While you are being treated with Isoniazid, you should not have cheese, red wine and some fish (your doctor
will be able to advise).
Pregnancy and breast-feeding
If you are pregnant, think you may be pregnant or are planning to have a baby, talk to your doctor or
pharmacist before using this medicine. Isoniazid is generally regarded as safe during pregnancy, but during
early pregnancy there may be an increased risk of deformation of the foetus.
If you are breast-feeding, tell your doctor before using this medicine. Isoniazid is excreted in the breast milk,
which can be passed on to your child. If you are breast-feeding, you and your child may also be given another
medicine called pyridoxine to help minimise side effects.
Driving and using machines
Isoniazid can cause fits, mental health problems and optic neuritis (inflammation of the optic nerve that may
cause loss of vision). If affected you should not drive or use machinery.
3. How to use Isoniazid
You will receive your doses of Isoniazid by injections given to you by a doctor or nurse.
Isoniazid can be injected into the muscles, veins, spine or chest.
Use in Adults and Children
The recommended dose for adults, when injected into a vein or the muscles, is 200 to 300 mg (four to six
ampoules) as a single daily dose.
The recommended dose for children, when injected into a vein or the muscles, is 100 to 300 mg (two to six
ampoules) as a single daily dose.
Doses much larger than these can sometimes be given. In particular, a higher dose may be used for the
treatment of meningitis caused by an infection of tuberculosis.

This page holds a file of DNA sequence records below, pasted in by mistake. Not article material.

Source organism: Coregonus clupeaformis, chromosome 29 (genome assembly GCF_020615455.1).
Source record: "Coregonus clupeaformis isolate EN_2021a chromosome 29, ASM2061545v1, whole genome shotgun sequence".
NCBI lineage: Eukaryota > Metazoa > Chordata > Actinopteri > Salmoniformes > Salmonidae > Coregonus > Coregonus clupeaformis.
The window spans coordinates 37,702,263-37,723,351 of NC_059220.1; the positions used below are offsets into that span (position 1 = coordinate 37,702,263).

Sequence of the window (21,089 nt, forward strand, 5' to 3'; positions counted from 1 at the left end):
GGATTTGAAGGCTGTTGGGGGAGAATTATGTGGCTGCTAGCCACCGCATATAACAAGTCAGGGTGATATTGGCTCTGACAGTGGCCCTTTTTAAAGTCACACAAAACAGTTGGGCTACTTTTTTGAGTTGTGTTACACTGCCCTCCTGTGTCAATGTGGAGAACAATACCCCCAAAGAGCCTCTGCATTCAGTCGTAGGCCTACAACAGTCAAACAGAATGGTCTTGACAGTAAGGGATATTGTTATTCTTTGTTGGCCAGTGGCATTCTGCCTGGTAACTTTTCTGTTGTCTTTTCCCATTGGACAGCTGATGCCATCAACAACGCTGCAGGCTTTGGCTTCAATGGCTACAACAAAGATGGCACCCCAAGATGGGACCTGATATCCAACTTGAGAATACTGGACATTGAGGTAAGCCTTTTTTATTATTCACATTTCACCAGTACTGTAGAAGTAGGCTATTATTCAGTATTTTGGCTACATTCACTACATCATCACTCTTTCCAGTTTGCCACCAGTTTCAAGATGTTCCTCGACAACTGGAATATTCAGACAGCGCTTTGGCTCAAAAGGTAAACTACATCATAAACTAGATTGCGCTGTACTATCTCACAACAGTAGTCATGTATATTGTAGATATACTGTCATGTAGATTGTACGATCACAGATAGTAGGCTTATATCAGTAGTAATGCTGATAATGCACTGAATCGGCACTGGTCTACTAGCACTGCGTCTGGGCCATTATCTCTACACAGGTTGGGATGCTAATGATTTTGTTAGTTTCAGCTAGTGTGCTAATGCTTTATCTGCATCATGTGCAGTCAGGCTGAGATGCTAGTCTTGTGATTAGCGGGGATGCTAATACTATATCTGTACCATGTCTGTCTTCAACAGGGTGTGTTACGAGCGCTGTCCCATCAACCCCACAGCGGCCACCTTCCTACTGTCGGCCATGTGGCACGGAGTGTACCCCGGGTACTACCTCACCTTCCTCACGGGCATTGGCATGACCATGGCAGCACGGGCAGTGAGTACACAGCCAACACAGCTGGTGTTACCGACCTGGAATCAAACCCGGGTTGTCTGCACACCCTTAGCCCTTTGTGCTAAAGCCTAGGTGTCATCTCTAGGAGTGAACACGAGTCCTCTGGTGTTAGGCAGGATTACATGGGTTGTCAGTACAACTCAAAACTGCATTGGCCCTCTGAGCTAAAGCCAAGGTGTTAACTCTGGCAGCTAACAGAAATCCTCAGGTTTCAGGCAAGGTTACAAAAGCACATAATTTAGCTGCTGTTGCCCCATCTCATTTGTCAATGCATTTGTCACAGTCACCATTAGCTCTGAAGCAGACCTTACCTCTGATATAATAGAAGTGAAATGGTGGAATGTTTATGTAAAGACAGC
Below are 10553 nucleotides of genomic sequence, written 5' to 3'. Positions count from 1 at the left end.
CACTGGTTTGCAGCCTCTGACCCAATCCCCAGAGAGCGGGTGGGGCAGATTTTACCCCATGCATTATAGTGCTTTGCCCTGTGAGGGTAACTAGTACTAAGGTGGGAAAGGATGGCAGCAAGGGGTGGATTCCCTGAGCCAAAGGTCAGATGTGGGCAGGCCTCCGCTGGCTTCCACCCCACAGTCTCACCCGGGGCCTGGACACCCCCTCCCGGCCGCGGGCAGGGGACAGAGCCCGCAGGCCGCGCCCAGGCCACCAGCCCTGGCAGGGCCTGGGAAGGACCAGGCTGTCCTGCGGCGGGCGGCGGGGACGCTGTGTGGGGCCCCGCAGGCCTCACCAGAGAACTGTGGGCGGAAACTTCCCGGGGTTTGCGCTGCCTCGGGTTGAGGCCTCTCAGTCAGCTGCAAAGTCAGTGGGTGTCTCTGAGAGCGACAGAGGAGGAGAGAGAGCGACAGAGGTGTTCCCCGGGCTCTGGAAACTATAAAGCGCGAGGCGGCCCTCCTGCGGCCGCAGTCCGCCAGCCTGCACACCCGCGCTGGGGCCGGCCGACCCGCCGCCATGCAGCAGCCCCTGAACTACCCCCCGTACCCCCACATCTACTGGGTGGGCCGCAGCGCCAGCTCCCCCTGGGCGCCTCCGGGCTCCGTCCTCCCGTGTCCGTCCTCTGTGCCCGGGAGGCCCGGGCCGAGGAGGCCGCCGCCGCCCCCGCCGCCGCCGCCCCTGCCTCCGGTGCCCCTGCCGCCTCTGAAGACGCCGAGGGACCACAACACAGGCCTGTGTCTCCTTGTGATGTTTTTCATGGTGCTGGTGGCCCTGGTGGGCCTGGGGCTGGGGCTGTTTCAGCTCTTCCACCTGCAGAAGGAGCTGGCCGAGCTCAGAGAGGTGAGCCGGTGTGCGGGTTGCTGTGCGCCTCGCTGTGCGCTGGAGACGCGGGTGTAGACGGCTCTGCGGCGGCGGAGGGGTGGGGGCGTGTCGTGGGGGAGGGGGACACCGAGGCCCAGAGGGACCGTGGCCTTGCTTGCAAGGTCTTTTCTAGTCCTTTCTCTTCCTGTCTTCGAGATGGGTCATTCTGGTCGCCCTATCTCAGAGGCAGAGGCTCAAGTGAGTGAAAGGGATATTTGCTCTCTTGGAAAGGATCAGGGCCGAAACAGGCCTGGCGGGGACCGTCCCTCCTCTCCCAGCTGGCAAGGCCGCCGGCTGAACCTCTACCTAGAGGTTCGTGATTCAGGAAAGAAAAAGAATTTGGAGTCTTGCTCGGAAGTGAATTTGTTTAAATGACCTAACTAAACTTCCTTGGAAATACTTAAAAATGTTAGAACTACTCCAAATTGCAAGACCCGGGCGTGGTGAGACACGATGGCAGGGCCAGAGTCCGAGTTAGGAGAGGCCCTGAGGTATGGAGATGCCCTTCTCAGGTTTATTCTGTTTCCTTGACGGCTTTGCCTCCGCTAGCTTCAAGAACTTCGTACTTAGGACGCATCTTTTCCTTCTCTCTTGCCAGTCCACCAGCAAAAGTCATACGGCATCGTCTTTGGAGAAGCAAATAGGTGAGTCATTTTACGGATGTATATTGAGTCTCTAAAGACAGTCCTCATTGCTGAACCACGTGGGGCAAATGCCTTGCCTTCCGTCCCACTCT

If you receive your injection in the chest, a lower dose of 50 to 250 mg (one to five ampoules) is
recommended.
If you receive your injection in the spine, a much lower dose of 25 to 50 mg for adults and 10 to 20 mg for
children is recommended. You may also be given another medicine called pyridoxine to help reduce the
chance of side effects.
Newborn babies (less than 4 weeks old)
The recommended dose, when injected into a vein or the muscles, for newborn babies is 3 – 5 mg per kg of
body weight, up to a maximum of 10 mg per kg daily.
Elderly
No dosage adjustments are necessary in the elderly.
Patients with kidney problems
Your doctor may wish to change your dose. If you are receiving dialysis, Isoniazid should be given to you after
your dialysis treatments.

Patients with liver problems
Your doctor may wish to monitor your liver enzymes closely.
Regular tests
Your doctor may want you to have a monthly blood test to make sure your liver function is not being affected
by this medicine.
If you use more Isoniazid than you should
If you think you have been given too much of this medicine tell your doctor or nurse straight away. The
common signs of overdose are the side effects as listed in Section 4 of this leaflet together with the following:










Difficulty walking, tremor and altered coordination
Deep, rapid breathing
Feeling or being sick
Faster heart beat
Dizziness
Hallucinations
Slurred speech
Increased visual sensitivity
Overactive reflexes (e.g. twitching).

In severe cases of overdose, fits may occur. If this happens tell your doctor or nurse immediately.
If you have any further questions on the use of this medicine, ask your doctor or pharmacist.
4. Possible side effects
Like all medicines, this medicine can cause side effects, although not everybody gets them.
Serious side effects
If you experience any of the following side effects, contact your doctor as soon as possible:
• Difficulty breathing, swelling of the mouth, throat, face or lips. You could be experiencing a severe allergic reaction.
• Inflammation of the pancreas, which causes severe pain in the abdomen and back (pancreatitis, frequency
not known).
• Severe extensive skin damage (separation of the epidermis and superficial mucous membranes) (toxic
epidermal necrolysis, TEN, may affect up to 1 in 1,000 people).